The printed almanacs of sixteenth-century England represent something of a challenge to historians. On the one hand it is clear that, in their own time, these publications were enormously popular and influential; but on the other hand their printed contents are so formulaic and repetitive as to appear almost empty of valuable information. Their most striking feature is the ubiquity of astrological terminology and information. This, together with the scale of their popularity, has led to their being considered in the past as ‘merely’ the repository of what was seen as popular superstition. The Victorian editors and cataloguers who did...

  9. ‘a briefe and plaine declaration’: Lady Anne Bacon’s 1564 translation of the Apologia Ecclesiae Anglicanae
    (pp. 62-76)
    Gemma Allen

    Thus wrote Matthew Parker, archbishop of Canterbury, in a letter to ‘the right honorable learned and vertuous Ladie A.B.’. The ‘Ladie A.B.’ in question is Lady Anne Bacon (1528–1610) and the letter was appended to her translation of John Jewel’sApologia Ecclesiae Anglicanae, published in 1564. The translation deserves closer attention than it has so far received. At first sight, Parker’s dedicatory epistle portrays the translation as a semi-private manuscript work by a woman, which only accidentally found its way into print. Closer analysis reveals that whilst this translation was produced by a woman within a domestic setting, Anne...

  10. Frances Wolfreston’s Chaucer
    (pp. 77-89)
    Alison Wiggins

    In July 2005 the Folger Shakespeare Library acquired a previously unnoticed copy ofThe workes of Geffray Chaucer(Folger STC 5074 Copy 2), edited by William Thynne, printed in 1550. The ‘flashpoint’ for the purchase was its provenance: in the seventeenth century this copy ofChaucerwas in the private library of Frances Wolfreston and the Folger now holds thirteen of her books. The volume is of further value and interest because it is littered with manuscript marginalia by various earlier readers who, as will be shown, can be identified as Wolfreston’s female ancestors and their associates at Haslington Hall...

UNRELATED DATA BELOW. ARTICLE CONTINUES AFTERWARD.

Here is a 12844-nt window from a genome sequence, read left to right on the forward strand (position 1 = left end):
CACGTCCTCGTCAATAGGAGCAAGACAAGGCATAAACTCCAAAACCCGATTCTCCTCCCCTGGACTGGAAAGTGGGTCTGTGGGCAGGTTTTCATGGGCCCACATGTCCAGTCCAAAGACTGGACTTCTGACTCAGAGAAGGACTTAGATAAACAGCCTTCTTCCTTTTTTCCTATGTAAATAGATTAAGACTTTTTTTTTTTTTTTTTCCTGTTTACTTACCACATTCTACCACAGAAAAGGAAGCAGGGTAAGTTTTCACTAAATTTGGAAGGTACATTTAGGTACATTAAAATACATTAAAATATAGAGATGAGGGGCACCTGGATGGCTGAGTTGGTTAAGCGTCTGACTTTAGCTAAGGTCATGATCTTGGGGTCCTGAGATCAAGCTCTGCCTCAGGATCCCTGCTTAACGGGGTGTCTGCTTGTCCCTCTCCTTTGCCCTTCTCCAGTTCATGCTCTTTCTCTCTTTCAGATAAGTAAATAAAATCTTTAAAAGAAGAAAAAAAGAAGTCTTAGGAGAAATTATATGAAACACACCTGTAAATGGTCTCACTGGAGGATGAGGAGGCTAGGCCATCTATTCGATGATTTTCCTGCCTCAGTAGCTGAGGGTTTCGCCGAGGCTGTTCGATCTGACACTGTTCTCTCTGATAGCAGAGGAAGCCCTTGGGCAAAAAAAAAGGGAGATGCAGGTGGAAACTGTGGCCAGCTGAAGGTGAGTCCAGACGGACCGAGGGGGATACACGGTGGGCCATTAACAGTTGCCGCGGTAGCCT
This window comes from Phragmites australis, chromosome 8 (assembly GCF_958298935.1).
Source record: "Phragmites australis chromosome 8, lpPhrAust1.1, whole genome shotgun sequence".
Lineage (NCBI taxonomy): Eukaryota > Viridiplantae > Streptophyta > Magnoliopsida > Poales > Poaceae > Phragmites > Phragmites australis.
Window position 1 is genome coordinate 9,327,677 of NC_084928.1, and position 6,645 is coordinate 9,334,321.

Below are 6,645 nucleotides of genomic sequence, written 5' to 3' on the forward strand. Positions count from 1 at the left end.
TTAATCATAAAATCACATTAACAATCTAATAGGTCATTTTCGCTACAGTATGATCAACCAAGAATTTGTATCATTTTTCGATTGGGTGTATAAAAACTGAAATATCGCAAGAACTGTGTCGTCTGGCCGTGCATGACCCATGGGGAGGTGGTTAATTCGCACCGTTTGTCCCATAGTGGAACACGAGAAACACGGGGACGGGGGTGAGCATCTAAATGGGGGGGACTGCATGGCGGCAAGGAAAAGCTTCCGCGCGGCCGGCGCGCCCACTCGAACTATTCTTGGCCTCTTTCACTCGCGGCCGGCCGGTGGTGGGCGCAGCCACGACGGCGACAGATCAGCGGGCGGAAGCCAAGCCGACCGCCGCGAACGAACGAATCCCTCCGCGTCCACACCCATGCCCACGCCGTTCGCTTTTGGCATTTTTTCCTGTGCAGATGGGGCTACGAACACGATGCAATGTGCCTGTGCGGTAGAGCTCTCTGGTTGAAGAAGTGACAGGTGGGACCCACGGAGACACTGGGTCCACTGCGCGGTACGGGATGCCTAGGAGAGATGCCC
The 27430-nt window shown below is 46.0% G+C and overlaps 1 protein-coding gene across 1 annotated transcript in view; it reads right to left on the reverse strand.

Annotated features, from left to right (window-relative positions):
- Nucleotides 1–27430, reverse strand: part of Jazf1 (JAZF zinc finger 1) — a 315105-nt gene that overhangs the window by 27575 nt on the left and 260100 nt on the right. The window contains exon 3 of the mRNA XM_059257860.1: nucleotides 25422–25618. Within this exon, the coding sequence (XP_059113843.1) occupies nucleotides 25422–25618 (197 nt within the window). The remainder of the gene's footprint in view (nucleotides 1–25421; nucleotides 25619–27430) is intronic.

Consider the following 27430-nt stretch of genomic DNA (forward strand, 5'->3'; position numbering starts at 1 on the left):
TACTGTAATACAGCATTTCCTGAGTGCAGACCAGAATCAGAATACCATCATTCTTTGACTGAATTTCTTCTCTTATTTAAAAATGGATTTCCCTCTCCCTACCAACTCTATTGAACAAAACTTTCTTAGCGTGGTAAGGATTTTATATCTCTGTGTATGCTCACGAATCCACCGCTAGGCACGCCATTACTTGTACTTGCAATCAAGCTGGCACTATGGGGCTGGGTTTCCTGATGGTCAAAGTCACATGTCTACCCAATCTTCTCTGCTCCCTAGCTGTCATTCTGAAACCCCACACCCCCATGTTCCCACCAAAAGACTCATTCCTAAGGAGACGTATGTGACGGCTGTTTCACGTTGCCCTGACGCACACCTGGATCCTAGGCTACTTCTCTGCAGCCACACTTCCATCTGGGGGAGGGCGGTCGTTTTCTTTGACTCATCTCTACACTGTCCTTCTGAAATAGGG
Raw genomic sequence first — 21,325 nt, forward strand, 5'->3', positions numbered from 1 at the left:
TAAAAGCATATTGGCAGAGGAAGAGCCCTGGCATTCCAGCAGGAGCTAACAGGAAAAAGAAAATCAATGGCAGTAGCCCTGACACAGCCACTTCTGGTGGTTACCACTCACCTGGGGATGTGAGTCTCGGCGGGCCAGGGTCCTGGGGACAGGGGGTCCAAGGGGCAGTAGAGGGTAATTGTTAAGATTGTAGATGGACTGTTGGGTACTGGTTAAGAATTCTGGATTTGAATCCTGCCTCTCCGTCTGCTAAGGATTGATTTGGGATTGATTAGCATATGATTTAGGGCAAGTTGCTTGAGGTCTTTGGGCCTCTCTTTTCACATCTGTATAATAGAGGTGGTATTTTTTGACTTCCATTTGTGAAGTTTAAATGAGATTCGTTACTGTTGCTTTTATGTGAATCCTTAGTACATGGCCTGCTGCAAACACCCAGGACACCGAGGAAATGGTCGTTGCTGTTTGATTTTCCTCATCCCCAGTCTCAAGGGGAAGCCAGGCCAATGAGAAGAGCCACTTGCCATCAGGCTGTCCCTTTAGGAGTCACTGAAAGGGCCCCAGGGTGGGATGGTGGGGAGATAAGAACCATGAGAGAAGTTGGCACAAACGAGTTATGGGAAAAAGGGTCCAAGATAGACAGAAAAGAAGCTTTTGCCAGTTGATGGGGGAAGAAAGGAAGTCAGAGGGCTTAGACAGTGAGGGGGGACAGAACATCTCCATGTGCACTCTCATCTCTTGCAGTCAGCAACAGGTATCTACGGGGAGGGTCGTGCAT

11. Commonplace Book Culture: A List of Sixteen Traits
    (pp. 90-110)
    Adam Smyth

    Work on commonplace books has had a problem with definitions. Some times, particularly in library catalogues, the term ‘commonplace book’ is used in an unhelpfully loose sense to describe almost any early seventeenth century manuscript of a miscellaneous character. At other times, scholarly discussion has focused on printed prescriptions – on guides to common placing rather than the products of that method. As a result of this concentration on theory, the commonplace book in criticism is a largely disembodied text, a set of ideals rather than enactments.¹ But a quick forage through the archives shows that extant commonplace books rarely conform...

  12. Women, Politics and Domesticity: The Scribal Publication of Lady Rich’s Letter to Elizabeth I
    (pp. 111-130)
    James Daybell

    This essay studies a single letter by Penelope, Lady Rich (1563–1607) as a means of examining the roles that early modern women played in scribal publication and Elizabethan court politics. Written in the aftermath of the earl of Essex’s disgrace in 1599, the letter interceded with Queen Elizabeth on her brother’s behalf. It came in the wake of a series of epistolary solicitations for royal clemency which flowed from Penelope Rich’s pen, a performance of sisterly duty. In this manner, the letter highlights the intersection of ‘domestic’ and ‘political’ spheres during the sixteenth and seventeenth centuries, and particularly the...